On October 25, 1835 when Catherine was 23, she married John Wesley LAIR (29) , son of John LAIR (8) (1762-1827) & Sarah CUSTER (1766-1847), in Harrison, Kentucky. Born in 1799 in Harrison, Kentucky. John Wesley died in 1867; he was 68.
Notes on John Wesley Lair: [1]

John Wesley Lair, the seventh child of John and Sallie Custer Lair, married Catherine Smiser, the daughter of his first cousin. John Wesley's father, John Lair, was a brother of Andrew, the grandfather of Catherine Smiser. Her mother, Martha Lair, daughter of Andrew, had married George Smiser.


John Wesley Lair lived with his parents at "Boscobel" and continued to live there after his marriage to his cousin. Six children were born to this union:
John Andrew Lair married Lida Bickham. He became a surgeon of note and served in the Northern Army with distinction;

Helen Henry Lair married the Hon. A.H. Ward, famous lawyer who also served in the Reconstruction Congress;

Arabella Lair married John Burton Maude of St. Louis;

Mary Lair married Captain James M. Givens, Confederate officer;

Frances Hubbard Lair married Rev. A. B. Griffith of Ohio;

Lida Lair married Achilles Martin.



These children of John Wesley Lair and Catherine Smiser Lair lived in "Boscobel" until the close of the War Between the States and the death of their father, John Wesley Lair. Their childhood there as told me by my mother, Helen Lair Ward, was delightful. A small school for the many Lair children in the neighborhood was conducted on the Charles Lair farm and the little Lairs would be accompanied through the woods by one of the slave women, the school being a great treat. Their mother's parents, Martha Lair Smiser and George Smiser, lived across the Licking River and they made almost daily visits there where "Grandmother's sweet-cakes and goodies were eaten with relish." Aunt Lida Lair Martin told how frightened she was if her Grandfather Smiser spoke loud to them in his broken English. When they went on these visits, one of the slave women would accompany them to the river's edge, then calling: "Hello the boat. Hello the boat" and Grandma Patsy's servant would come from the other side in the boat and take them across. It was also delightful to sleep in Grandma Patsy's trundle bed and to feel the cozy warmth of the heavy curtains of the fourposter bed above.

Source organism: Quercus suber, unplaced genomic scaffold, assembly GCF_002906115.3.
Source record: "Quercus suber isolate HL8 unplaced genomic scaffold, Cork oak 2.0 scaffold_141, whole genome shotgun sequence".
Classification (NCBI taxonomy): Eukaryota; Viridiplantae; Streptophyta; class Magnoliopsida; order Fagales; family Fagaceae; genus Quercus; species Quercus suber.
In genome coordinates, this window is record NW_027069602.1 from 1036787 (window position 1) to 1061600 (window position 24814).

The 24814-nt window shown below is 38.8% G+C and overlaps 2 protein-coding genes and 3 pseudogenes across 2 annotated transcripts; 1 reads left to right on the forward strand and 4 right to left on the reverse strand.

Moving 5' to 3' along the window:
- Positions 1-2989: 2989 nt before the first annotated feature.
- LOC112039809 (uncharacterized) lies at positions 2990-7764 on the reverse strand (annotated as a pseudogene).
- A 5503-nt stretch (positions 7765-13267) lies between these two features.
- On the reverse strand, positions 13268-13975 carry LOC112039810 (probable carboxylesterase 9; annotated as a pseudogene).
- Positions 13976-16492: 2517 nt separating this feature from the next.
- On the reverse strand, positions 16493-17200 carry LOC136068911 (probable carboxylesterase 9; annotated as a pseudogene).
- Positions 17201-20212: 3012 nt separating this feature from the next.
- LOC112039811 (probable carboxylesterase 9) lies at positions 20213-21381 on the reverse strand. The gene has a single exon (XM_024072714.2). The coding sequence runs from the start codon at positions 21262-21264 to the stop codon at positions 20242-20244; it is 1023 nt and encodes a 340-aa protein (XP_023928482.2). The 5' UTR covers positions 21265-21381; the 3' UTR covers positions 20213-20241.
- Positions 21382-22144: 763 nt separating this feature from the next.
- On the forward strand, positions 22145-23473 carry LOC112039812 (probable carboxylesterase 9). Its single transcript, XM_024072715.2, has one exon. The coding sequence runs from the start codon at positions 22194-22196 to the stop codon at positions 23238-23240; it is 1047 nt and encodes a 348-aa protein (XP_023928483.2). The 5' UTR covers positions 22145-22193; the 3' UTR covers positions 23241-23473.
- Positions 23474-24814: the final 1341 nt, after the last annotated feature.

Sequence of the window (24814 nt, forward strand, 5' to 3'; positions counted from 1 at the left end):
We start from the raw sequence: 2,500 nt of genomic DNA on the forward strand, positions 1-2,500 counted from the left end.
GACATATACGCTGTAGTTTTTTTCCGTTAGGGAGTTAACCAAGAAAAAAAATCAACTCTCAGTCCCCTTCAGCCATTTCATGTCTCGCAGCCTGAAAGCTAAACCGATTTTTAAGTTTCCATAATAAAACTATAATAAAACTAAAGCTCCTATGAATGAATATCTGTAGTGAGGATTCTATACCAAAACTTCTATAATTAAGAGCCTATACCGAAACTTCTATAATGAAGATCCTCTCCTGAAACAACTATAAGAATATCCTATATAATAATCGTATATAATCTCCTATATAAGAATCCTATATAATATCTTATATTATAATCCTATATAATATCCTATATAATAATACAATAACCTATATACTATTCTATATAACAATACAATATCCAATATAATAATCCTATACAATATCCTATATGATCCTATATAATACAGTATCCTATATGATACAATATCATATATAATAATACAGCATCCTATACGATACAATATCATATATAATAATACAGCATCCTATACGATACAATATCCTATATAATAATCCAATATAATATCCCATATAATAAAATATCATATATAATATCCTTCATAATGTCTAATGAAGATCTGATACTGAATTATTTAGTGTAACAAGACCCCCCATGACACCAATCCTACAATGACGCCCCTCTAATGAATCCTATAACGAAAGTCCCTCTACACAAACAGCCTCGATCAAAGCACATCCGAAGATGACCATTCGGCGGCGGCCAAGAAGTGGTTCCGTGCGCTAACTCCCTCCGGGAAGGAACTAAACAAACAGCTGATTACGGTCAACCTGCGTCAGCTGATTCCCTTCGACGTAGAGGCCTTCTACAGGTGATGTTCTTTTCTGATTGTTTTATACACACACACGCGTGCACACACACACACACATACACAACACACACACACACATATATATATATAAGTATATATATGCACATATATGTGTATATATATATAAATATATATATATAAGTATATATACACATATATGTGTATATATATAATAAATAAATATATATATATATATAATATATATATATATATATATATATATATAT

While the Wesley Lairs were there and the children were small, a strange woman appeared at the door of the home. She was dressed in rags, her hair tousled, and she spoke "utterly and was not easily understood. The kindly John Wesley Lair learned enough from her to know that she was homeless, without relatives, and wanted a place to stay. Having a vacant cabin on the place, he gave it to her to use, gave her chickens, pigs, a cow, and Catherine Lair gave the woman enough to make her comfortable in the house. The woman tended her garden, milked her cow, seemed to get along well, but had nothing to say to any who came to her little house. As this was the time of witchcraft in the New England states, some people in the neighborhood and especially the slaves on the Lair places nearby, believed the woman to be a witch and began to tell all sorts of tales of looking in the window and seeing her milking dishrags. About that time, some cows in the neighborhood went dry. They said the witch had cast a spell over the cows and the witch was getting the milk from her dishrags. Then the horses often stalled in the road near the house of the witch. As the tales grew taller and the feeling against the woman grew greater, John Wesley Lair came to her defense, calming the fears of the slaves by placing his hand on the horses' neck and the superstitious thought he broke the spell. Soon the woman was left to her little home and garden without bodily harm having been done. When she died, she was buried in the garden at "Boscobel" and the marker stated simply: "The Wandering Woman."
This account as told by Paul S, Ward is as follows: "When the Proclamation of President Lincoln was published, John Lair, with the paper in his hand, went out to the farm bell which hung on the tall pole midway between the house and the Negro quarters, pulled three times as in calling the blacks out for orders. They assembled in front. Then, addressing them, he said, "Boys and girls, our President has issued a proclamation which declares you all to be free men and women. I know you can't know what that means. It means you can go anywhere to work and for anyone you like, that needs help. Miss Kittie and I have taught you all you know, gardening, farm work, spinning, weaving, knitting, sewing, and you, Alex, carpentry and smithing. We have planned ahead for meat, vegetables and all food and warm, comfortable clothing and shoes, and shelter, everything you need. If you want to leave us, you can take clothes, furniture and chattels you using; they are yours. But if you decide to stay, we will go on planning the same as now. I will pay you the top pay for freemen."